Yvan, played by Craddock, reads off a philosophical quote to Marc and Serge, played by Young and Scobee.
Yvan, played by Craddock, reads off a philosophical quote to Marc and Serge, played by Young and Scobee, Jan. 19. (Colin Stevenson)

The cast and Pittman both agreed that being on Zoom for a large portion of “Art” rehearsals was a difficult but educational process. They worked in a way to prepare them well for in-person rehearsals. 

“It’s really hard for the actors to do Zoom, but it’s really just the technical stuff,” Pittman said. “So when they come back, they’re able to fully implement themselves into the scene, into the blocking and that’s when we get that snap, that click, that change to making the whole show a whole show.”

Online rehearsals were a way to use the time the cast had over the break and also a way to stay safe during COVID. Young said that even when the semester started, the cast met online a few times. 

“The process has been crazy. It’s been amazing. I couldn’t have asked for a better cast and a [more] wonderful swing, [who were] just always ready to be adaptive and willing to do whatever they need to do to make the show happen,” Pittman said.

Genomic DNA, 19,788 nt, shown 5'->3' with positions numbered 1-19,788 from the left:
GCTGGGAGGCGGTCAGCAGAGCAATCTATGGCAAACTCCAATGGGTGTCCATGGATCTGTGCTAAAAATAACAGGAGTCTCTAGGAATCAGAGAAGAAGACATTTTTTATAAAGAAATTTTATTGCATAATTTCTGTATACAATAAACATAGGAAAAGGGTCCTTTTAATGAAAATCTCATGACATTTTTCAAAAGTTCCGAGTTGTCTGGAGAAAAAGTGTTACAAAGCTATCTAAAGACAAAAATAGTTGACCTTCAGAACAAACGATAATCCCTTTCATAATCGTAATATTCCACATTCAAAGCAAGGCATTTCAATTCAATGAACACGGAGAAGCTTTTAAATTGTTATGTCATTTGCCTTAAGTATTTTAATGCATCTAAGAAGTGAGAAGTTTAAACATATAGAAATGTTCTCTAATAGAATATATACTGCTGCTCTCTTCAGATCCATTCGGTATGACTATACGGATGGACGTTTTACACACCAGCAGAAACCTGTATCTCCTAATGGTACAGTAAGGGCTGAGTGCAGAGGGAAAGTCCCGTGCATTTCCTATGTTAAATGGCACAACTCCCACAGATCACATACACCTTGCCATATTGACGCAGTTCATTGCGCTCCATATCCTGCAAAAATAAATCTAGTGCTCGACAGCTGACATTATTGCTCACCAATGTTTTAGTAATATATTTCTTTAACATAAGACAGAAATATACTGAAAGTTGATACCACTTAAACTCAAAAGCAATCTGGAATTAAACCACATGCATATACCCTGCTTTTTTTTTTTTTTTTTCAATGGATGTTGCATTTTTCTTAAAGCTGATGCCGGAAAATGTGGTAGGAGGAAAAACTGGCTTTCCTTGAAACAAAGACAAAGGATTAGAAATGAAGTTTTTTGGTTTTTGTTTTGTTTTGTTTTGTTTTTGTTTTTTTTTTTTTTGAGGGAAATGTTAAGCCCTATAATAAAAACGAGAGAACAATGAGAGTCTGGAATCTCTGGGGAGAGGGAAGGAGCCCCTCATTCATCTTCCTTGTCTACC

Directing “Art” was a part of Pittman’s senior requirement. He could either take a class or direct a main-stage show, and he said that given his future career in theater education, he knew he had to grab the opportunity to direct. He said this experience taught him to be ready for anything and that he hoped the audience would see how important it is to be open to new perspectives. 

“Don’t be married to the idea that there’s only one way of looking at things, just like art. Conceptual art, modern art, anything. You see a painting, you have a different idea of it to someone else,” Pittman said. “It’s a forever going thing. It’s an infinite thing, to be able to escape, take away, pull out of your own reality, your own perspective [and] see others’. And that doesn’t just go for art; that goes for life.”

Serge, Marc and Yvan all discuss the white painting that is a prominent part of the play.
Serge, Marc and Yvan all discuss the white painting that is a prominent part of the play, Jan. 19. (Colin Stevenson)